“Never Take No Cutoffs“—on the Oregon Trail

PrintPrintEmailEmail

The wonder is that anyone went at all. In 1846 the western third of the continent was a largely unexplored, largely foreign wilderness to which white Americans had little or no legal claim and about which they had very little accurate knowledge. Pundits of the day entertained serious doubts whether transcontinental travel was practicable at all, and the men and women who made their way West did so against the grave admonitions of innumerable newsprint Cassandras, convinced that migration to Oregon and California was complete folly.

“What do we want with this region of savages and wild beasts,” Sen. Daniel Webster demanded in 1845, “of deserts, of shifting sands and whirlwinds of dust, of cactus and prairie dogs? To what use could we ever put those endless mountain ranges? What could we do with the western coast line three thousand miles away, rockbound, cheerless and uninviting?”

“It is palpable homicide,” Horace Greeley warned the readers of the New York Tribune in 1843, “to tempt or send women and children over this thousand miles of precipice and volcanic sterility to Oregon.” The Edinburgh Review likewise flatly asserted that “Oregon will never be colonized overland from the Eastern United States”—an oddly categorical statement in a year that saw more than a thousand emigrants safely through to Oregon by covered wagon, but one with which, three years later, many Americans still agreed. Thus the Newport Herald of the Times could declare as late as 1846, “We might as well attempt to march an army to the moon, as to march one overland to Oregon.”

Lunar analogies crop up frequently in editorials of this kind, and in 1846 transcontinental emigration did seem to most people like going to the Moon. In our own time, when travel between Independence, Missouri, and San Francisco, California, has dwindled to three hours, it may be impossible to grasp the magnitude of the journey any other way.

The distance alone was mind-boggling: two thousand miles in all, not counting however far you had to go to get to Independence, where the wilderness began. Once beyond Independence, you were stepping off into the unknown. All that most of the emigrants knew was that the long and dangerous journey to Oregon or California would take them over a vast windswept plain—ominously labeled “Indian Country” or “Great American Desert” on most maps—three great mountain ranges and half a dozen scorching deserts, broken only by a handful of isolated trading forts scattered here and there in the wilderness. Most overlanders would be crossing the continent on foot, walking beside their ox-drawn wagons at the rate of one mile an hour, hour after hour, day after day—making perhaps sixteen miles on a good day—four, five, sometimes six months in all, over some of the most astonishingly beautiful and frighteningly dangerous geography in the world.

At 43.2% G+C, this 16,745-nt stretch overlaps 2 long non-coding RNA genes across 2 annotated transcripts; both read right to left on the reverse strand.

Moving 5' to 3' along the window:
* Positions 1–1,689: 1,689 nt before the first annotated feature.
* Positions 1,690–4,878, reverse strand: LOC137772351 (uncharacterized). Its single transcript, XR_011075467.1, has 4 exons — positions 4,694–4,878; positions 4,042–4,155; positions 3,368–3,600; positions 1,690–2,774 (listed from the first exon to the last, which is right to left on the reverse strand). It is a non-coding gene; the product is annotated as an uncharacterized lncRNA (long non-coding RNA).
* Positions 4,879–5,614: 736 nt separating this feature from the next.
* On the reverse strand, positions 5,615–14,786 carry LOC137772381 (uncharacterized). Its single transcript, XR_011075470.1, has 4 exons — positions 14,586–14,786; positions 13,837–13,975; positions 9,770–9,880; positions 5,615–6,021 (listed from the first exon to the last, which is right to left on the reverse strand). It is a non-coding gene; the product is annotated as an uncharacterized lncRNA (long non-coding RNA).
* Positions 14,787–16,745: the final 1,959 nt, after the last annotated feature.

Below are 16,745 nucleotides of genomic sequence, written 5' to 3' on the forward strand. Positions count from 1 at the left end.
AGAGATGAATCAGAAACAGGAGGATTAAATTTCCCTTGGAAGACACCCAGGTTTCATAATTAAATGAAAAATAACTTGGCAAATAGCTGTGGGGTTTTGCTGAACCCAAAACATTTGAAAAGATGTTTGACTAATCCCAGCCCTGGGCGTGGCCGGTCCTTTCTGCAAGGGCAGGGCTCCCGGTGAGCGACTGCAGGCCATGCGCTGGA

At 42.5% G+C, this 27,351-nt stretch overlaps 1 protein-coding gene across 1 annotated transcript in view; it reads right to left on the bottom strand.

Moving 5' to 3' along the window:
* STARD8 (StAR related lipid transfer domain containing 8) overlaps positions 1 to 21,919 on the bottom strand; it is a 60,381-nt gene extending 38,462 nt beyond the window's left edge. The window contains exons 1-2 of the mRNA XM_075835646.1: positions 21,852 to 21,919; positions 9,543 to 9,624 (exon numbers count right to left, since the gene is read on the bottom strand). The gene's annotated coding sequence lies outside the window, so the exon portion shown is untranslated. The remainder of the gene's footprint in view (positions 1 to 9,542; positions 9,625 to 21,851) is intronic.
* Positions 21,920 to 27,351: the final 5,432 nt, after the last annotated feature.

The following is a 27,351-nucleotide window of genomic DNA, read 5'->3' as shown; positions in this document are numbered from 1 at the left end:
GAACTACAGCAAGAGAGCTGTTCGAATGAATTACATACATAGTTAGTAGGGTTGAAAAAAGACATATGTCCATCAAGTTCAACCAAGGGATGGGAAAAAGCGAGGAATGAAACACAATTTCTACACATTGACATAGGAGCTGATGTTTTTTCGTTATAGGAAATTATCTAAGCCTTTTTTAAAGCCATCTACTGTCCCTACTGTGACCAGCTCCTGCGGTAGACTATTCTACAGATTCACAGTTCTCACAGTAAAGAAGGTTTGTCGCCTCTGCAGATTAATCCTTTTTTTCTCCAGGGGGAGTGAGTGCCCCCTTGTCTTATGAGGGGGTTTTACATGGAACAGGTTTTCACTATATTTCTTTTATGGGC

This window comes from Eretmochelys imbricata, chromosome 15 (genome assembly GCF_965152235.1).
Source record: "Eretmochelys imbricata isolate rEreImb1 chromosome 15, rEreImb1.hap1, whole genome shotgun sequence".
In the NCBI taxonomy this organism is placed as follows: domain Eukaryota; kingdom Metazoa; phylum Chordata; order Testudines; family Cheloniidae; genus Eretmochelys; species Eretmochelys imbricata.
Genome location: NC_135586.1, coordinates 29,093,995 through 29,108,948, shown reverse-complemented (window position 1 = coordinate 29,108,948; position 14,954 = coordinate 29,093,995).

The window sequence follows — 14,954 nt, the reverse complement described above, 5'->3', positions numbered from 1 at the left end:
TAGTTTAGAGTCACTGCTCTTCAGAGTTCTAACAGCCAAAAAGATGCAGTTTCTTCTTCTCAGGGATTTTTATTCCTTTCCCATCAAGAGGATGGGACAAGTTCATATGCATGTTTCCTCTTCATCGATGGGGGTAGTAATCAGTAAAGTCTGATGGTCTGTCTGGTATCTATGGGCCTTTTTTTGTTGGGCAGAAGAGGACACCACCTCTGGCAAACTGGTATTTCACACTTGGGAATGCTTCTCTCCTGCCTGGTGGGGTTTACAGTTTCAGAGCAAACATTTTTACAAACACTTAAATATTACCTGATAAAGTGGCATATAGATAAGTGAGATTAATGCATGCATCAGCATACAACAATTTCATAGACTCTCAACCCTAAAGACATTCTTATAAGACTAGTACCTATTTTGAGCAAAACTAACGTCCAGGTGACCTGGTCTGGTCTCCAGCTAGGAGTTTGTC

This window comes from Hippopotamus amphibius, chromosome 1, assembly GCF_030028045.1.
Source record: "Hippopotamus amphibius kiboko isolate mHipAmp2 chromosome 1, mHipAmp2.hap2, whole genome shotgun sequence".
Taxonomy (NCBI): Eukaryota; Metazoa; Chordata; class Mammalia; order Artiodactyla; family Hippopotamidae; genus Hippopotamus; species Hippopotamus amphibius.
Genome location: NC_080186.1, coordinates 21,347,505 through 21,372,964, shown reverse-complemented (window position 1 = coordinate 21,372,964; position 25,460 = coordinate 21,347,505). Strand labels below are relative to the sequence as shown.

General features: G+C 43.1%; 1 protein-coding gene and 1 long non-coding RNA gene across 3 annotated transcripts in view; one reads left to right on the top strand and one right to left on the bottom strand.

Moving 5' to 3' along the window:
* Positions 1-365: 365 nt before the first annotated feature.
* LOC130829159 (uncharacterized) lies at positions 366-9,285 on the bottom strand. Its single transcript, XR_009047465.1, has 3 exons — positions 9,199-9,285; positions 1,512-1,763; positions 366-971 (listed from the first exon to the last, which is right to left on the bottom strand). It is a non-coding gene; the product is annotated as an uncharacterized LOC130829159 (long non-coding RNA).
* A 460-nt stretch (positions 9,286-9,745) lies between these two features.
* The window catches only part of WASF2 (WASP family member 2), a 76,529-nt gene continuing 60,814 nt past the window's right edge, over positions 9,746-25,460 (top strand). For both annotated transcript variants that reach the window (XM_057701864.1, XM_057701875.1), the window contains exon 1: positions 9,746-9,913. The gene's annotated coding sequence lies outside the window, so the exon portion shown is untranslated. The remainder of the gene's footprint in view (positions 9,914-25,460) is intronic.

The grueling trip couldn’t begin until the spring rains had subsided, and it had to be over before snow blocked the heights. In the 1840s the routes themselves were still being established and tinkered with, and each year new trails—new cutoffs and shortcuts that promised to shave time or miles or toil from the journey—were promoted by rival boosters for Oregon or California, who competed fiercely for the emigrant traffic.

In the end going to the moon probably conveys a pretty fair idea of what heading West felt like in the 1840s—how completely the emigrants felt they were leaving behind a world they knew, how unknown was the one they were traveling toward.

And yet they came. By 1846—despite the Great American Desert, despite burning wastes, howling tempests, savage Indians, and towering mountains, despite Daniel Webster, Horace Greeley, and the Edinburgh Review —families had been making the overland journey to Oregon and California in covered wagons for five years. The crash of 1837 and the deep depression that ensued had something to do with it. So did outbreaks of cholera and malaria in the Midwest and a general feeling that the Mississippi Valley was filling up. For a decade word had been filtering in from missionaries and traders of the fertile soil and mild, salubrious climate along the coastal valleys of the Pacific Far West.

Then, in 1843, the explorer John C. Frémont—part “Pathfinder,” all public relations man—published his Topographical Report with its vivid depiction of the wonders of the Far West and its breathtaking revelation that the Rocky Mountains could be surmounted at South Pass with no “toilsome ascents.” Fremont’s Report took Congress and the country by storm, and ten thousand copies were soon in print. Josiah Royce, the son of an Indiana farmer, remembered his father reading passages from it out loud at night after the chores were done. He was, he wrote, “inflamed with a love for action, adventure, glory and great deeds away out yonder under the path of the setting sun.”